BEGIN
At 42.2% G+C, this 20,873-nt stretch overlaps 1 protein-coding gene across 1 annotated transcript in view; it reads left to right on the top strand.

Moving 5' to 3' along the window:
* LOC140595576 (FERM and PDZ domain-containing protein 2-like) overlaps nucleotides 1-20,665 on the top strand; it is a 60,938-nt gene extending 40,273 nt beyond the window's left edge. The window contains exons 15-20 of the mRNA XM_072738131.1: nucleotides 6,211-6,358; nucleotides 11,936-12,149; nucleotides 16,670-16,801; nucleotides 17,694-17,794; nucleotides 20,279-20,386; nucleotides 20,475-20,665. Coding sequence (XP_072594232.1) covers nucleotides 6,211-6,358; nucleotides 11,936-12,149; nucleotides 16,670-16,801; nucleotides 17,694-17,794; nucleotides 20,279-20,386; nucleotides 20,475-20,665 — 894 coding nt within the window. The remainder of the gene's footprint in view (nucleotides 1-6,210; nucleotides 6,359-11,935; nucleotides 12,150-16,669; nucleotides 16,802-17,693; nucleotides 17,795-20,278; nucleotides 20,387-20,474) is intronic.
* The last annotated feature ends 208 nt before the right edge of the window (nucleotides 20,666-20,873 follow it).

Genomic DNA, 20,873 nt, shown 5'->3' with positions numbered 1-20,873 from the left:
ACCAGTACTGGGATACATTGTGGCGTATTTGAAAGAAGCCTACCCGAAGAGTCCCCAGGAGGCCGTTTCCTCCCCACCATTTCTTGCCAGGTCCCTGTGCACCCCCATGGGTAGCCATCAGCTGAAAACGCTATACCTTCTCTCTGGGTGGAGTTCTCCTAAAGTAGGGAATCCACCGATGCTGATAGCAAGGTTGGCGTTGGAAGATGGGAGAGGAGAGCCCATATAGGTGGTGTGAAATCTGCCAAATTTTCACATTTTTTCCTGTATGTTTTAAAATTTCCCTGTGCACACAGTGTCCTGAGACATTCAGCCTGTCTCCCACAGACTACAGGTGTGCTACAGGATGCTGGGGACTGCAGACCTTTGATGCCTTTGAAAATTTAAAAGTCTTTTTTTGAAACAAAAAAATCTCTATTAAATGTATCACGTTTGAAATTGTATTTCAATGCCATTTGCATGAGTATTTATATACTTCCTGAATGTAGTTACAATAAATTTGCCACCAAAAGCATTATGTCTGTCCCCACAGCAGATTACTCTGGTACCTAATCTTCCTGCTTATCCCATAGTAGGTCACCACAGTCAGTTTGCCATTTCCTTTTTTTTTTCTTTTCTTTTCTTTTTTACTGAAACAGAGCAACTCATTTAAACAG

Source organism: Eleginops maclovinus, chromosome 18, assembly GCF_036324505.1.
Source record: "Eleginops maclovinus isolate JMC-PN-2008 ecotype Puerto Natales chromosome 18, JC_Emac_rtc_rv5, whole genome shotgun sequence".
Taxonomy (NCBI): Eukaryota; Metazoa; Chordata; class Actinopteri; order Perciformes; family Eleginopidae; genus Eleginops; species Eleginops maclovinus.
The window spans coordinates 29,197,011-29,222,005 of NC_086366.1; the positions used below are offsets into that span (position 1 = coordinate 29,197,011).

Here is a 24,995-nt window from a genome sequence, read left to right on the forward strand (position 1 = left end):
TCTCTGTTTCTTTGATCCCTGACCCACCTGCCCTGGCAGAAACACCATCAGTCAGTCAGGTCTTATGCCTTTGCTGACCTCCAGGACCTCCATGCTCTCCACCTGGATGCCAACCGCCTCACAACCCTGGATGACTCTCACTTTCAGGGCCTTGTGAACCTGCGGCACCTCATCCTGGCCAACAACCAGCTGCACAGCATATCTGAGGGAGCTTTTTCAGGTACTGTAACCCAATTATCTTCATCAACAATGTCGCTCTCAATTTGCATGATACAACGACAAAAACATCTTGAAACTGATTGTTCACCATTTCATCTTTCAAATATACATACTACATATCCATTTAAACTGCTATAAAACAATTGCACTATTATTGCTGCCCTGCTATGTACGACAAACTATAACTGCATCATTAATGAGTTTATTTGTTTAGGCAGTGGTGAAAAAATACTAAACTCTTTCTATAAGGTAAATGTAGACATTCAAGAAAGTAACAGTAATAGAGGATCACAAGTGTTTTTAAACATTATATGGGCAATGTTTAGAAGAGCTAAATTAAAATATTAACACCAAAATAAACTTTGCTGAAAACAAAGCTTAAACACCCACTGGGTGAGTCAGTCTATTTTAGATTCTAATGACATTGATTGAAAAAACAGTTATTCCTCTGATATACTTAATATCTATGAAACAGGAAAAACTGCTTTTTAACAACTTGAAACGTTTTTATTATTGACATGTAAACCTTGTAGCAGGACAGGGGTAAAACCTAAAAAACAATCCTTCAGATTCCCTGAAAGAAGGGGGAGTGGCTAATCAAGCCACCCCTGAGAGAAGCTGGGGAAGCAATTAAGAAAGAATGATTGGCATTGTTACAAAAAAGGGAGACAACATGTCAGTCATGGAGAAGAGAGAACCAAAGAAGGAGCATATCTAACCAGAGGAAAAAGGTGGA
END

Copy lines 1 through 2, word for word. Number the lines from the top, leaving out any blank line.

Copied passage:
At 42.2% G+C, this 20,873-nt stretch overlaps 1 protein-coding gene across 1 annotated transcript in view; it reads left to right on the top strand.

Moving 5' to 3' along the window: